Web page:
Knowing how credit applications are assessed is the best way to get the loan you want

Access to the right credit, for the right reasons, can be a valuable tool for financial growth and stability, providing you with the means to take advantage of opportunities that can enhance your life. However, there’s a lot more to a credit facility or loan, at a good interest rate, than just filling out an application form.

According to Ester Ochse, Product Head at FNB Integrated Advice, having a good understanding of how banks and other credit providers evaluate potential borrowers allows you to maximise the chances that your application will meet with a favourable response. She offers insights into the criteria applied by FNB, and most other lenders, to decide whether to approve your credit application and what interest rate to offer you:

Credit score and history - Your credit score is a pivotal factor in the loan approval process. It’s a summary of your history with credit and an indicator of whether or not you are likely to repay your loan. “Your credit score is calculated from your credit history, which includes previous loans, payment records, and overall financial behaviour,” Ochse explains, “and the higher your credit score, the better your chances of being approved for credit at a favourable interest rate.” You can check your credit status on the FNB App under nav»Money.

Ochse further highlights that, “FNB’s recent credit activity analysis reveals that most unsecured credit scorecards of customers who have taken out a lot of credit in the last 6 months could be a sign of financial distress or change in circumstances. Moreover, on average, these customers tend to pay worse on the credit they’ve been given.”

Affordability – Credit providers are bound by the National Credit Act to lend money responsibly. A big part of that is making sure that you are not getting yourself into a situation where you can’t afford to make the repayments on your debts every month. So, if you only have R1 000 left in the bank after you’ve paid your monthly bills, a bank is not going to approve a loan with monthly repayments of R3 000. That’s how affordability assessments protect you, and the credit provider.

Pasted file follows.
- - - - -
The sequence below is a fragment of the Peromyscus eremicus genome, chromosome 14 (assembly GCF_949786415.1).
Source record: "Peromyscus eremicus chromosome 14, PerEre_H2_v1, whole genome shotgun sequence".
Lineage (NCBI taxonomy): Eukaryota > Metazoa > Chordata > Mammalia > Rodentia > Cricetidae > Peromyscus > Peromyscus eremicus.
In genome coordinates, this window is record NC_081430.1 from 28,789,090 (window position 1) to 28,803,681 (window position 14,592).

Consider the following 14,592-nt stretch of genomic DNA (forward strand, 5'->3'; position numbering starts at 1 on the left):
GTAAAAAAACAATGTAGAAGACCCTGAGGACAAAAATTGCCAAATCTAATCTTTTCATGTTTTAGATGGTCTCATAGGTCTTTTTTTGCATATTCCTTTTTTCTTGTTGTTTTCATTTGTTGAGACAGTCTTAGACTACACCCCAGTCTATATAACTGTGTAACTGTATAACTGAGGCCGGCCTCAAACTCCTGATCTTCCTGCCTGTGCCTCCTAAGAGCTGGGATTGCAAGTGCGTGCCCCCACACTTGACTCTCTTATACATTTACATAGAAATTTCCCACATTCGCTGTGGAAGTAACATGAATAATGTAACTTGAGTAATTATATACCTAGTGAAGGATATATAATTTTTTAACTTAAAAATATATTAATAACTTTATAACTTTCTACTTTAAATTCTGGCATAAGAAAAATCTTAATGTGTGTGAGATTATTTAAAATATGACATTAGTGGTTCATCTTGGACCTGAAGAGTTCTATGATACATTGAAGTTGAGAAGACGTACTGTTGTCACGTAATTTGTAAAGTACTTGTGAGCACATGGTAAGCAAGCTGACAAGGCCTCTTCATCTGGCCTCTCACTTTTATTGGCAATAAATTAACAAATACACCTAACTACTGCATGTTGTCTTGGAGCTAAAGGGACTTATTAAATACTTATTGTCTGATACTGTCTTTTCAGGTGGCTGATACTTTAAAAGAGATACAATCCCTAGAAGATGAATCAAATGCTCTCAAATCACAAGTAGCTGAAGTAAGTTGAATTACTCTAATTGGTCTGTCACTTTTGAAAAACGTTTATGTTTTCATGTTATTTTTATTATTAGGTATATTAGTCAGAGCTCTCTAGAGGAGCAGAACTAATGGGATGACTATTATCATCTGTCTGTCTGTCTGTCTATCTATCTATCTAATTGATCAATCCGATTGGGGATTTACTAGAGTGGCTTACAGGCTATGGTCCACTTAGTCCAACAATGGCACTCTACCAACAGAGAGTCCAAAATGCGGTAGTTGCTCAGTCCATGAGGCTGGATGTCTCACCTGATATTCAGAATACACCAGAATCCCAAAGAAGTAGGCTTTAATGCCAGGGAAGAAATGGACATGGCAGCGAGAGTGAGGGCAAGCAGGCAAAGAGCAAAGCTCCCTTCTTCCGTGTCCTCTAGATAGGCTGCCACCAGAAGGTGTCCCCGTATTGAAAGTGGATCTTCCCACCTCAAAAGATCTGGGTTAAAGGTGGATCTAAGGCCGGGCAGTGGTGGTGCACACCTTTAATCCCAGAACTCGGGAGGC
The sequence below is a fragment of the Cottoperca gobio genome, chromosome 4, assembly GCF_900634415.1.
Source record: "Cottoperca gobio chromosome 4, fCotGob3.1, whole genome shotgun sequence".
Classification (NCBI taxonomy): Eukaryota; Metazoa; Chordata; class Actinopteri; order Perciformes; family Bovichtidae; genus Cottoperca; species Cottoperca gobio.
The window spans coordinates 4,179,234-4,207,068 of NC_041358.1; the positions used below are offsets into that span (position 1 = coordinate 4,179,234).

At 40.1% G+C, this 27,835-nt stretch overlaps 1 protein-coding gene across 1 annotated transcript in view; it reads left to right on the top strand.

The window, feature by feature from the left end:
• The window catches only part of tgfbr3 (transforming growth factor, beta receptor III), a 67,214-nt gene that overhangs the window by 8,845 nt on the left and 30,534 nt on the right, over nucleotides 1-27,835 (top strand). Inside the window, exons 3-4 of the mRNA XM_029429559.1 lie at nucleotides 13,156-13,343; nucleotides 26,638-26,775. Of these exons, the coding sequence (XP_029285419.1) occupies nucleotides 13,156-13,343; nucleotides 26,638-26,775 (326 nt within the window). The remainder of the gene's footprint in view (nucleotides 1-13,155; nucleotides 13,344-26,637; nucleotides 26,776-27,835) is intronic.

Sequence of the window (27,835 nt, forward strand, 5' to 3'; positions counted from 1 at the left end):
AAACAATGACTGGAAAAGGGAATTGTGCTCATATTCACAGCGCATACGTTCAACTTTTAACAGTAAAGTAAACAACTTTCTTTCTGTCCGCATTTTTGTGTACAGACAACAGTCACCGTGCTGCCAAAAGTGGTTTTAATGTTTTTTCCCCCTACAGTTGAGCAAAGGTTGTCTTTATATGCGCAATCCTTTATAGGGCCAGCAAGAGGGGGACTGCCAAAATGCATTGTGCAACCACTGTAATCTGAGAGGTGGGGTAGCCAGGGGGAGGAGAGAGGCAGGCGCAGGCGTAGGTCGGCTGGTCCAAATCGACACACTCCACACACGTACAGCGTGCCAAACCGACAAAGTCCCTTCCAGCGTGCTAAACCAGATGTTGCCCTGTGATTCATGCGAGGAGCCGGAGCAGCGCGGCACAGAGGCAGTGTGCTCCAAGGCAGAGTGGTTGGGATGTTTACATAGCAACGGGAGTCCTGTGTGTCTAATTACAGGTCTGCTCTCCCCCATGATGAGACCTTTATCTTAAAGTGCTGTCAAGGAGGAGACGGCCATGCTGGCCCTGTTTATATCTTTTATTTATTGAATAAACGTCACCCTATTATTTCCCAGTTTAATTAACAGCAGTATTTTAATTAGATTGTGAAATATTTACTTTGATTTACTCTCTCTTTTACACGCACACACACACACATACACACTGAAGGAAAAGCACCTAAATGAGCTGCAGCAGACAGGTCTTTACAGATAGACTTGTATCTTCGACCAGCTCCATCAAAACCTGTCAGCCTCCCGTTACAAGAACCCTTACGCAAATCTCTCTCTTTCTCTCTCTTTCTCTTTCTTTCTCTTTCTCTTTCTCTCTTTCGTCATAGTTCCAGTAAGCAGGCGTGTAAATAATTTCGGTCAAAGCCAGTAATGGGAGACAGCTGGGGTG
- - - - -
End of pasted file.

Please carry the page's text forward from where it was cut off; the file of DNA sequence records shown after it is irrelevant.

Income and employment stability - Banks also carefully scrutinise your employment status and the stability of your income. This allows them to assess your ability to make the monthly repayments on the loan if they give it to you. “If you can show that you have a stable job and/or that you have earned a steady income for a reasonable length of time, a credit provider will feel more at ease about the risk they will be taking on by lending you the money you want,” Ochse says.

Debt-to-income ratio - This is a comparison of how much money you earn, and how much of that money is already going towards paying back existing debts. A lower ratio suggests a better balance between your income and debt obligations, and that makes you a more attractive prospect for credit providers, because it means you have a higher amount of disposable income available to pay back the credit you have requested from them.

Banking history – If you’re applying to a bank for a loan or another form of credit, your past relationship with your main bank can influence the outcome of your application. “The bank will want to see that you have a solid history of responsible financial behaviours,” Ochse says, “such as making regular, on-time payments, not being overdrawn on your account often, and always having money in the account to cover your debit orders.”

Ochse says that, by having all these factors in place, the chances of being approved for a loan are likely to be much higher. However, she points out that there are no guarantees that you will get the loan you want, and she emphasises the importance of seeing the positive side of a declined application.


“While it’s never a good feeling to have a credit application declined,” she says, “it’s useful to take the experience as an opportunity to reflect on your finances and also take the necessary steps to improve your creditworthiness.” She recommends asking the credit provider to explain why they refused your credit application, and then taking targeted steps to address those areas, positioning yourself for success in future applications.


“Remember that credit providers are not adversaries, and they’re not out to find reasons to turn you down,” Ochse concludes, “they just need to have the assurance that borrowers can and will repay their loans. So, understanding exactly what positions you as such a trustworthy borrower in the eyes of credit providers, and then doing everything you can to meet those credit assessment criteria, is the best way of ensuring the success of your credit applications.”